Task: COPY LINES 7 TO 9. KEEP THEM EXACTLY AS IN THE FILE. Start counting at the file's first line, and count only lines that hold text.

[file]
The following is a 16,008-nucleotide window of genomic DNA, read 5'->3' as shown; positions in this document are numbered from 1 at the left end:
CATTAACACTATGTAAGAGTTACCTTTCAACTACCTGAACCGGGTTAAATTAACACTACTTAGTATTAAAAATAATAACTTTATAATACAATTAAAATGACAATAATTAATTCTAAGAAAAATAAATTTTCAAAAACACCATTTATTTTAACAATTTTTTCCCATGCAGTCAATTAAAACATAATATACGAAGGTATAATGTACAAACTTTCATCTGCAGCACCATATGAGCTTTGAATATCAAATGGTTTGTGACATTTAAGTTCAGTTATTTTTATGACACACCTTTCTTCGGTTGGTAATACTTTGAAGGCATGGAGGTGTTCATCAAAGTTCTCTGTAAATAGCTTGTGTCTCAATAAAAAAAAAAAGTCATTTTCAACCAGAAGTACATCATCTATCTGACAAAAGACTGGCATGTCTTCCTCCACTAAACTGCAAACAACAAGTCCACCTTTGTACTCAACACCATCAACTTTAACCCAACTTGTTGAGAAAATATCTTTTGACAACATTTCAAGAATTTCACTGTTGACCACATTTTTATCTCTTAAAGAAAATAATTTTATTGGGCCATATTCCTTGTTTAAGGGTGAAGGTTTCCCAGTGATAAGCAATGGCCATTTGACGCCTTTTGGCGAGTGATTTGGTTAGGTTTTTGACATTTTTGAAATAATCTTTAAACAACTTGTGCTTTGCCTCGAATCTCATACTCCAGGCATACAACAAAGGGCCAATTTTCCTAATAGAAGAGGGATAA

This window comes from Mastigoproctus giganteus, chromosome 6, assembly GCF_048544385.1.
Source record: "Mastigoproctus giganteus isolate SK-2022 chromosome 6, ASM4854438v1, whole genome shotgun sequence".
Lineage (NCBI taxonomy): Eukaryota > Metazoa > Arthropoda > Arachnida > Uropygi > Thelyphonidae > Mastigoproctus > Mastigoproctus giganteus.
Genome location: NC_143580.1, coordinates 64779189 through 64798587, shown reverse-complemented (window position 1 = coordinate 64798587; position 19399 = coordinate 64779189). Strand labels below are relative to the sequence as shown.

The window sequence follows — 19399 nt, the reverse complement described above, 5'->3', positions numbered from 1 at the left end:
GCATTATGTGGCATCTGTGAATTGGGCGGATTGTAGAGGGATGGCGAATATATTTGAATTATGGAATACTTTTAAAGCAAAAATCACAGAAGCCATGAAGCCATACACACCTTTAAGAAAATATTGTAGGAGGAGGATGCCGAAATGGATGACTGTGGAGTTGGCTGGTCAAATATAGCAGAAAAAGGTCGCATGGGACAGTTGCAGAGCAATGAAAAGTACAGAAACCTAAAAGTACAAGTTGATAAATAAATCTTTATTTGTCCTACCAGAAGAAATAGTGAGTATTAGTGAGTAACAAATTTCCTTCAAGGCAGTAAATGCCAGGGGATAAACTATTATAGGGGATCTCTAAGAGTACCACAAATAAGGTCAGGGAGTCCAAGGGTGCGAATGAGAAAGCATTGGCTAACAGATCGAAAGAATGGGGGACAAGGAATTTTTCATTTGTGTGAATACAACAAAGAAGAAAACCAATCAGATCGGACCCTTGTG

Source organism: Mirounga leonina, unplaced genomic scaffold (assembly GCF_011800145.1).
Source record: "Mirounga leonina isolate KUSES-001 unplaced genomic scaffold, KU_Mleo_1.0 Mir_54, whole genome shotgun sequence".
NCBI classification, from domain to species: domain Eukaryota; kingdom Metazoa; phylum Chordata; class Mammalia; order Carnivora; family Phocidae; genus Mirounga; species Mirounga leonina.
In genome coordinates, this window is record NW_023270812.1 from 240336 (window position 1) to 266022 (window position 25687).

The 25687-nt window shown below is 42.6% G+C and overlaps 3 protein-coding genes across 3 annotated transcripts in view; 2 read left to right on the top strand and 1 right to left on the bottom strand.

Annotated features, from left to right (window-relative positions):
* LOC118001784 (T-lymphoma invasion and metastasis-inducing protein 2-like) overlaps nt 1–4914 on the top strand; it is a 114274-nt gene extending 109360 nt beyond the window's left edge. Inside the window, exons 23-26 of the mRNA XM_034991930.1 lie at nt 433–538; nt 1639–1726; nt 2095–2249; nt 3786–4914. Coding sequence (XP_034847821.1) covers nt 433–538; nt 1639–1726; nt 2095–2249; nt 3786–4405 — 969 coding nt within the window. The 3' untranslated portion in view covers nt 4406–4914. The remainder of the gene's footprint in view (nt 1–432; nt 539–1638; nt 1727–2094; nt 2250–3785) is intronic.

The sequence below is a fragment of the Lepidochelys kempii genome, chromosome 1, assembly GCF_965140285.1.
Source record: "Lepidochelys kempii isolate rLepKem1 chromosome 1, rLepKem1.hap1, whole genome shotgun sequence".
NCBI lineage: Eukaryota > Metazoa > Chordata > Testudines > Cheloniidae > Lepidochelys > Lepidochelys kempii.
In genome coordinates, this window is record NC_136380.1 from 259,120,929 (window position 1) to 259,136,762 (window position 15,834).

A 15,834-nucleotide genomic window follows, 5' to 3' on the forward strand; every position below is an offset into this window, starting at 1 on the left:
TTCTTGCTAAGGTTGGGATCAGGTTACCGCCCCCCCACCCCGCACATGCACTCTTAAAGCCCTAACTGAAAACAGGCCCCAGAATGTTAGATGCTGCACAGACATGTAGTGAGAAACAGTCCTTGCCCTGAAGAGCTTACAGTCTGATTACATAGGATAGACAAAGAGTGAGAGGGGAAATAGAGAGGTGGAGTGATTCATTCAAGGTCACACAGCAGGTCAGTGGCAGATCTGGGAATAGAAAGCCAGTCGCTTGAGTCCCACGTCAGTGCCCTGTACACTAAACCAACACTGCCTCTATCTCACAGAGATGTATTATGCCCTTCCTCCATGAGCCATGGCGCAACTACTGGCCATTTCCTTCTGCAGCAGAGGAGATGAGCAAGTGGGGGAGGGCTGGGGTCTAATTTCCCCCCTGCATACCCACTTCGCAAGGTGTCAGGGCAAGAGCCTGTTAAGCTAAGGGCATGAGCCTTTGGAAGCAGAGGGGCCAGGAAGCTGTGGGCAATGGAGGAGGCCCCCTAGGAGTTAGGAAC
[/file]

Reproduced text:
The window sequence follows — 19399 nt, the reverse complement described above, 5'->3', positions numbered from 1 at the left end:
GCATTATGTGGCATCTGTGAATTGGGCGGATTGTAGAGGGATGGCGAATATATTTGAATTATGGAATACTTTTAAAGCAAAAATCACAGAAGCCATGAAGCCATACACACCTTTAAGAAAATATTGTAGGAGGAGGATGCCGAAATGGATGACTGTGGAGTTGGCTGGTCAAATATAGCAGAAAAAGGTCGCATGGGACAGTTGCAGAGCAATGAAAAGTACAGAAACCTAAAAGTACAAGTTGATAAATAAATCTTTATTTGTCCTACCAGAAGAAATAGTGAGTATTAGTGAGTAACAAATTTCCTTCAAGGCAGTAAATGCCAGGGGATAAACTATTATAGGGGATCTCTAAGAGTACCACAAATAAGGTCAGGGAGTCCAAGGGTGCGAATGAGAAAGCATTGGCTAACAGATCGAAAGAATGGGGGACAAGGAATTTTTCATTTGTGTGAATACAACAAAGAAGAAAACCAATCAGATCGGACCCTTGTG

Source organism: Mirounga leonina, unplaced genomic scaffold (assembly GCF_011800145.1).